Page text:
a dose ol' your medicine, thal I wool
Itel salo lo leave her. And now she i
well, having had no return of lits sim-,
And while I uso Ibo remedy 1 ctmshle
it a balm tv her, and ail vise any one wh
sn Hers from Nervousness or Epilepti
Pits lo use il at once and be restored I
health. GUSTAV .1VCOBY,
oei '.'7 :'.in. IC i ng SI , Charleston, s. C.
3TATE OF SOUTH CAROLIN
Court of Common Pirns.
lid ward Lynch and David Pow bio. Pl'
Nancy E. Edwards, Defendant,
NOTICE is hereby given that, by ?
tue of tho decretal order of Ja
A. P. Aldrich ill this case, dated Ma
2.'}, ISSI, 1 will sell at Edgelield C. II.
the first Monday in November next,
following described mortgaged prenti
All that certain tract or plautatio:
land containing one hundred and fol
two acres, more or loss, situated in
State and Comity aforesaid, and bonn
by lands ol Patrick Griffith, Dr. SI
pard, estate of Th?s. (i. Coleman an
Terms of sale.-One-half cash, and
balance on a credit ol'one year with
terest from tho day of sale, the cr?ait |
timi to be secured by bond of the j
chaser with a mortgage of the pren?
Titles and Mortgage ext ? a.
S. S. TOM PK INS, Mastc.- E. i
October IO, ISSI.
STATE OF SOUTH CAROLI!
EDO KFTEL D CO ir.X'J'Y.
Court oj Common Pleax.
Eliza Mritt, T. W. Duncan, Mary
Whittle and others, Plaintiffs,
Rebecca Dunnart as Adm'r and bei
law_of Chas. Duncan,jdeceasod.
COMPLAINT FOR PARTITION
NOTICE is hereby given that, by
lue of the decretal order of the 1
Judge J. S. Cothran, dated OctolM
JSSl", in above st. t d cause, I will se
Edgefie'd C. IL, on the first Monda
November nejft,'*lhe following trac
land belonging to the estate of Chas. 1
can, deceased, viz:
Allthattract of land, containing
hundred and six acres, moro or less,
uated in the Stato ard County afore
and adjoinidg land- of Mrs, Rodie, I
Fannie Crouch, Ceo. Bell and others
Terms of Sale.-The eost and one
the purchase money cash and the bali
on a credit of twelve months with ii
est from date of sale, to be secured
the liond of the purchaser and a mort;
of tho premises sold.
Titles and mortgage extra.
S. S. TOMPKINS, Master E.
Gctober IO, 1881.
State of South Caroli
Court nf i'.nu nm,i ?'li tis.
J. T. White, Wm. (J. White, e
J. A. White, K.-well T. White, f
NOTICE is hereby given that hy
tue ol' tho d<wretal order of the I
' Judge J. S. Cnlhniu, dated 10th Odr
1881, I wU! selia; IMgeiield C. IL, or
FIRST MONDAY IN NOVEMJ
' next, ih? foB.>v?ir.i! real e?
belonging to irsiate m bloomer WI
dec'd,m bfsoM in IMO separate par
plats of which will bo exhibited on
of ss!*?, viz:
Ail v.r.il tract of land lying in
County and State, in Milder Towns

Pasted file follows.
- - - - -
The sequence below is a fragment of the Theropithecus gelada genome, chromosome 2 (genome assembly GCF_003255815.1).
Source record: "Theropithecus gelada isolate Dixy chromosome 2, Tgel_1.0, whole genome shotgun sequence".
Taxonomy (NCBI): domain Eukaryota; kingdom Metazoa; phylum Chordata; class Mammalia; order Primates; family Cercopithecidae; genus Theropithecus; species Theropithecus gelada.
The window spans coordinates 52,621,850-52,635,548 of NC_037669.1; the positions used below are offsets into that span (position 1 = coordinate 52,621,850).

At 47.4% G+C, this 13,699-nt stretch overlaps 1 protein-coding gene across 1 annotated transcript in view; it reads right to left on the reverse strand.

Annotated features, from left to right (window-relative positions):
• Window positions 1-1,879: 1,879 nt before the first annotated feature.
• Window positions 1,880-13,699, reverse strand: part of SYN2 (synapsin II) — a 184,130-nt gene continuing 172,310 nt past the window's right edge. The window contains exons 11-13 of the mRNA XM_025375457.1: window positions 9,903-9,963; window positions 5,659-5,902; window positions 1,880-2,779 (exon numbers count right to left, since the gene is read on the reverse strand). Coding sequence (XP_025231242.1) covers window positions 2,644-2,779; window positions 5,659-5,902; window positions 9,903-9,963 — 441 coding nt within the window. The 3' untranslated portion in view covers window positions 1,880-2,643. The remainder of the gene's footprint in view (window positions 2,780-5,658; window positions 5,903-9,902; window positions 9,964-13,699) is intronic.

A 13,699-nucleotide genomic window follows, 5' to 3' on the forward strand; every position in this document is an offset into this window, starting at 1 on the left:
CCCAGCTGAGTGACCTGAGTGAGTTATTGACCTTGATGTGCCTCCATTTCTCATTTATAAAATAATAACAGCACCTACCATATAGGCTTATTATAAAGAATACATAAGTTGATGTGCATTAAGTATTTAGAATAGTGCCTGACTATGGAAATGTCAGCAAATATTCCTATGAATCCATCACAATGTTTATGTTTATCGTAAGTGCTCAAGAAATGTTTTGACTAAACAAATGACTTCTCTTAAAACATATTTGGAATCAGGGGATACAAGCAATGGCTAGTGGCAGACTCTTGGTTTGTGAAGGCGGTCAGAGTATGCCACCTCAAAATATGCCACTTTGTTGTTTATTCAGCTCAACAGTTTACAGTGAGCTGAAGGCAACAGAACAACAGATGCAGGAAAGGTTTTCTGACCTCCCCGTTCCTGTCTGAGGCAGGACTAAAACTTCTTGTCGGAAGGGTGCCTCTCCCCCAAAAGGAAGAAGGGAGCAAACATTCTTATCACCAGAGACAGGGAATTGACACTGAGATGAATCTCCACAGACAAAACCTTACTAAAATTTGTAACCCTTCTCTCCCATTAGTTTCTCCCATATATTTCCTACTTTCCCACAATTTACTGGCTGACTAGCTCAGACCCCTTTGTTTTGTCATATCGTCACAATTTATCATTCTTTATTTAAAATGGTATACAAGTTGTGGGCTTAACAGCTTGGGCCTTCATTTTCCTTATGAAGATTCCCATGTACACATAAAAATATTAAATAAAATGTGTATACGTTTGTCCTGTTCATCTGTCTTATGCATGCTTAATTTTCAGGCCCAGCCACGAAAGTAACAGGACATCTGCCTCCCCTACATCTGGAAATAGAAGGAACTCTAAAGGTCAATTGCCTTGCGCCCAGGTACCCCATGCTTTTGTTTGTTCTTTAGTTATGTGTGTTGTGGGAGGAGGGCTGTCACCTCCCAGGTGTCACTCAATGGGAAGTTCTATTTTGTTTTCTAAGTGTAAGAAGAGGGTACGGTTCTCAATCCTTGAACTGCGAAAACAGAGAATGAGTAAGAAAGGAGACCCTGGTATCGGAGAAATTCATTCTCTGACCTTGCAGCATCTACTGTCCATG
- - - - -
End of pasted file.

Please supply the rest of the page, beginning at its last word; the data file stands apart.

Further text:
on o i ?f .-down Creek, containing
hundred and thirty Ihr??? ??cres, mor
less, und ad ?Hilling lumN of Dr. J
Lanier .IKS'. A. McCain, A. H. Mo
Terms of Sale.-Thc ei?st and one
the purchase mon y cash. Thc bah
on .i credit ol' twelve months with it:
est from da}'of sale lo bo secure)
> bonds of tho purchasers with amort;
of premises sold
! Titles and Mortgage extra. ,
S. S. TOM PK I NS, Masler E.
, October ll, ISSI.
; State of ?South Caroli
I EDGE FI ELD COUNTY.
I ll I'lilli limn I'll'HH.
V '.uiiic T. ' llisby, Plaint!IL
N'OTICE is heroby given thal by
tue ot tlie decretal order of the 1
Judge .LS. Cothran, dated October
_ issi, l will soil ai Edgelield C. IL, on
lowing real estate, viz:
All that tot of land and Hie store hi
" thereon, nov.- occupied by W. Vol
blood and Maybin Griflin, situate, ij
and being in tho County and Stab; at
said, and in the Town of Edgell
bounded on tho North by a lot belonj
ti) Fannie T. ('tisby, on the east by ?
owned by M. L. liolson and now o
' pied by Leo liolson, on the south by
1 street leading east from the public sip
I and on the west by said public squ
and the lot on which stands the built
now occupied by C. L. B. Marsh.
Terms of Sale.-Cash. Titles extm
S. S. TOMPKINS, Master E.
t october ll, l?SL
? State of South Caroli:
II lu Common Pleat.
1 Philip H. Baerman an Adm'r of !
. Matilda Baerman, dee'd, Plaint!fl'
Michael Loboschultz, Sophie Teller
NOTICE is hereby given that by
tue ol'Hie decretal order ol'thc J1
- Judge J. S. Cotliran, dated October
issi. 1 will sell at Edgelield C. II, on
- first Monday i:: November next, the
h lowing real estate, viz:
il One house and lol situate in Ibo viii
I- of Edgelield, containing one and one
acres, more or less, bounded ou tho so
u midwest by lots of Dr. J. Walter I
?t and on tho east by lot of David Hal
e and on tho north by the public st
:. leading from Edgelield C. H., to tho
I il in bia road.
Terms of Sale.-Tho cost, taxes, :
one-third of the purchase money c:
, and tho balance on a credit of t*Vf
months with interest from day of sale